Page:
149  0  Simias  Pig-tailed Langur
 105  9  Macaca  Macaque
 99  2  Symphalangus  Siamang
 94  0  Cynocephalus  Philippine Flying Lemur
 90  1  Nomascus  unnamed Gibbon
 90  1  Rhinopithecus  Snub-nosed Monkey
 88  9  Ateles  Spider Monkey
 88  1  Semnopithecus  Grey Langur
 87  3  Sapajus  Robust Capuchin
 86  1  Hoolock  Hoolock Gibbon
 85  9  Papio  Baboon
 82  1  Lophocebus  Crested Mangabey
 79  1  Pygathrix  Douc
 79  1  Nasalis  Proboscis Monkey
 68  9  Cercopithecus  Guenon
 63  4  Theropithecus  Gelda
 63  4  Erythrocebus  Patas Monkey
 59  1  Piliocolobus  Red Colobus
 59  1  Chlorocebus  Green Monkey
 57  1  Trachypithecus  Lutung
 56  1  Allenopithecus  Swamp Monkey
 51  9  Mandrillus  Mandrill
 51  4  Presbytis  Surili
 50  5  Lagothrix  Woolly Monkey
 50  1  Procolobus  Olive Colobus
 47  7  Cebus  Gracile Capuchin
 46  1  Chiropotes  Bearded Saki
 44  9  Cercocebus  White-eyed Mangabey
 37  9  Hylobates  Dwarf Gibbon
 31  1  Indri  Indri
 29  3  Alouatta  Howler Monkey
 25  2  Pithecia  Saki Monkey
 23  4  Saguinus  Tamarin
 18  4  Colobus  Black and White Colobus
 8  2  Callicebus  Titi
 4  3  Daubentonia  Aye-aye
 3  3  Varecia  Ruffed Lemur
 -11  5  Otolemur  Greater Galago
 -16  4  Eulemur  Brown Lemur
 -16  2  Callimico  Goeldi’s Marmoset
 -17  1  Hapalemur  Bamboo Lemur
 -20  3  Loris  Slender Loris
 -22  4  Propithecus  Sifaka
 -22  9  Saimiri  Squirrel Monkey
 -23  6  Nycticebus  Slow Loris
 -23  1  Pygathrix  Potto
 -27  6  Aotus  Night Monkey
 -33  6  Lemur  Ring-tailed Lemur
 -36  1  Avahi  Woolly Lemur
 -41  1  Lepilemur  Sportive Lemur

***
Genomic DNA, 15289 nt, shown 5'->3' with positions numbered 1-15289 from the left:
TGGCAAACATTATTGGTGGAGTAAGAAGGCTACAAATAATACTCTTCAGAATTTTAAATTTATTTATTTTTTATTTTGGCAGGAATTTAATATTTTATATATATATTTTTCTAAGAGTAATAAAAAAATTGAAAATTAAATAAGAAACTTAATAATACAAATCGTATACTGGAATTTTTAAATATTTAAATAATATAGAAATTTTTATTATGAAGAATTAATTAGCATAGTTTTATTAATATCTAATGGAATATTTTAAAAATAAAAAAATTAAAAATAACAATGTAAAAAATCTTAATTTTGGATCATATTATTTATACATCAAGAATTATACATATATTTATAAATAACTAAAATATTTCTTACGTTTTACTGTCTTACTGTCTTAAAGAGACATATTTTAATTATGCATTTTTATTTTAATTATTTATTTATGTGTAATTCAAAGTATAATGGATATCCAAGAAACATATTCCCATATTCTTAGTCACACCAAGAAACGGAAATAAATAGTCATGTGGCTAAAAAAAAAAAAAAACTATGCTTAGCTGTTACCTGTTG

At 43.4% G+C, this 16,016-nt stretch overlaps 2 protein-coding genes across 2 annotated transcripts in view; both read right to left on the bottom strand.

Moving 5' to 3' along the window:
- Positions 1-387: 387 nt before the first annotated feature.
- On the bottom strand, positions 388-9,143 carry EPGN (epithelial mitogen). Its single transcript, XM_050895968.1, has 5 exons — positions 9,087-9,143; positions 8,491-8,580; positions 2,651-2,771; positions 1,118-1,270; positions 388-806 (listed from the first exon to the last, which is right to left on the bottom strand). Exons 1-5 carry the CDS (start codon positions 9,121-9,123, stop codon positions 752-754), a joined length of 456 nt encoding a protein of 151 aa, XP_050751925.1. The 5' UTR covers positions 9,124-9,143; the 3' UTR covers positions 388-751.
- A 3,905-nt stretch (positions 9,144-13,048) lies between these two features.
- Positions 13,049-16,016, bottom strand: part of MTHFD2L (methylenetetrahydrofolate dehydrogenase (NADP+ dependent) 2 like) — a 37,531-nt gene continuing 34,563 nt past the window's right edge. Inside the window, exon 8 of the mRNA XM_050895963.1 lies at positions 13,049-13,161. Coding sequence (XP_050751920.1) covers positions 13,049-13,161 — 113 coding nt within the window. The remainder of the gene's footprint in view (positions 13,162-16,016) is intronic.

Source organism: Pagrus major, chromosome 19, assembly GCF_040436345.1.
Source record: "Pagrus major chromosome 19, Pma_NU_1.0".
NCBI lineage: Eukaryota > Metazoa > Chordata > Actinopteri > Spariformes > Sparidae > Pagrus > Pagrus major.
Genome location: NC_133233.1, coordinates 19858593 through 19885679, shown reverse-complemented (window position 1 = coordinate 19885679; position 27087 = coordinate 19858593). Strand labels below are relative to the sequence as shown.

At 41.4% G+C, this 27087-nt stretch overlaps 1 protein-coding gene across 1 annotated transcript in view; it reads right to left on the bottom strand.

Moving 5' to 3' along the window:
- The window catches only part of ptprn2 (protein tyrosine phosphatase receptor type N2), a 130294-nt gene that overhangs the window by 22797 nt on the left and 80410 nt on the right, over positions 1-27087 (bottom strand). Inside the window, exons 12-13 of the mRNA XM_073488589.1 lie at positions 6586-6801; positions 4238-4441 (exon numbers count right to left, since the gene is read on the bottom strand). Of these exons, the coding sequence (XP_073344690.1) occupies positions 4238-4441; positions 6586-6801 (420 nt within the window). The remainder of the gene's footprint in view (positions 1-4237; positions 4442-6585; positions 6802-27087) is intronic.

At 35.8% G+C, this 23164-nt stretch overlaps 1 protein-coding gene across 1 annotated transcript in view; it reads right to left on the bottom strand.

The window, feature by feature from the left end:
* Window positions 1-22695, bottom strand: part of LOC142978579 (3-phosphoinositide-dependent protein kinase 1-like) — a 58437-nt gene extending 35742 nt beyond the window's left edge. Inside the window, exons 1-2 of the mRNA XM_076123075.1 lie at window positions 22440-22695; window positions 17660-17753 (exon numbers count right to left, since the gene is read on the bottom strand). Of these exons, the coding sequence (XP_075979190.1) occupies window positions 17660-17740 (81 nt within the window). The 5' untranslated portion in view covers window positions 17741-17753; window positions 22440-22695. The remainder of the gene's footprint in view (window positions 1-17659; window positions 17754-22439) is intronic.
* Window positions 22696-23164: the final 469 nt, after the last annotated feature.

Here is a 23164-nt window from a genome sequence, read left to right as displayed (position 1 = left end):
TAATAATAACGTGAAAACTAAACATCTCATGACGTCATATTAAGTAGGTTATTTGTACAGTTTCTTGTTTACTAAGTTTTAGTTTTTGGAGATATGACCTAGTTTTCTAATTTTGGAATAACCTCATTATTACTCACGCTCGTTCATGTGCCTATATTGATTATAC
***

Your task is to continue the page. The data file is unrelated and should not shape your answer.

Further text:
-42  3  Cebuella  Pygmy Marmoset
 -43  2  Phaner  Fork-marked Lemur
 -46  1  Mico  unnamed Marmoset
 -49  4  Leontopithecus  Lion Tamarin
 -53  1  Arctocebus  Angwantibo
 -62  1  Mirza  Giant Mouse Lemur
 -63  9  Callithrix  Marmoset
 -64  1  Euoticus  Needle-clawed Bushbaby
 -67  8  Galago  Lesser Bushbaby
 -78  1  Cheirogaleus  Dwarf Lemur
 -88  1  Tarsius  Tarsius
 -89  1  Galagooides  Dwarf Galago
 -90  1  Carilito  Philippine Tarsier
 -93  1  Cephalopachus  Horsefield’s Tarsier
 -96  6  Miopithecus  Talopoin
 -115  4  Microcebus  Mouse Lemur
 24  3½  average 70/80  primate
 136  5½  average all 8  ape
 8  4½  average 15/19  n. w. monkey
 62  3½  average 21/22  o. w. monkey
 -90  1  average all 3  tarsier
 -47  3½  average 7/10  galago&lorisid
 -33  2½  average 13/15  lemur
 —  0  Rungwecebus
 —  0  Oreonax  Yellow-tailed Woolly M.
 —  0  Branchyteles  Muriquis
 —  0  Cacajao  Uakari
 —  0  Callibella
 —  0  Sciurocheirus
 —  0  Perodicticus
 —  0  Pseudopotto  False Potto
 —  0  Allocebus
 —  0  Prolemur  Greater Bamboo Lemur

The 95% confidence level for the above figures should be somewhere around ±75/√C, where C = the confidence

 C  Key to Confidence Score
7-9  score derived from multiple and varied tests
3-6  score derived from at least three tests of at least two different types
   2  score calculated from brain weight and one cognitive test
   1  score calculated from brain weight
   0  score calculated from suspect brain weight

PIQ as it Correlates to Forebrain Neuron Count for Primates and Non-primates

Now, let us forget about adjustments for dietary breadth and simply list all animals of known forebrain neuron number, that have been determined by isotropic fractionation and which derive PIQ >0. Furthermore, let me augment that list with the two best figures for cetaceans, but determined by the less accurate traditional method of stained count.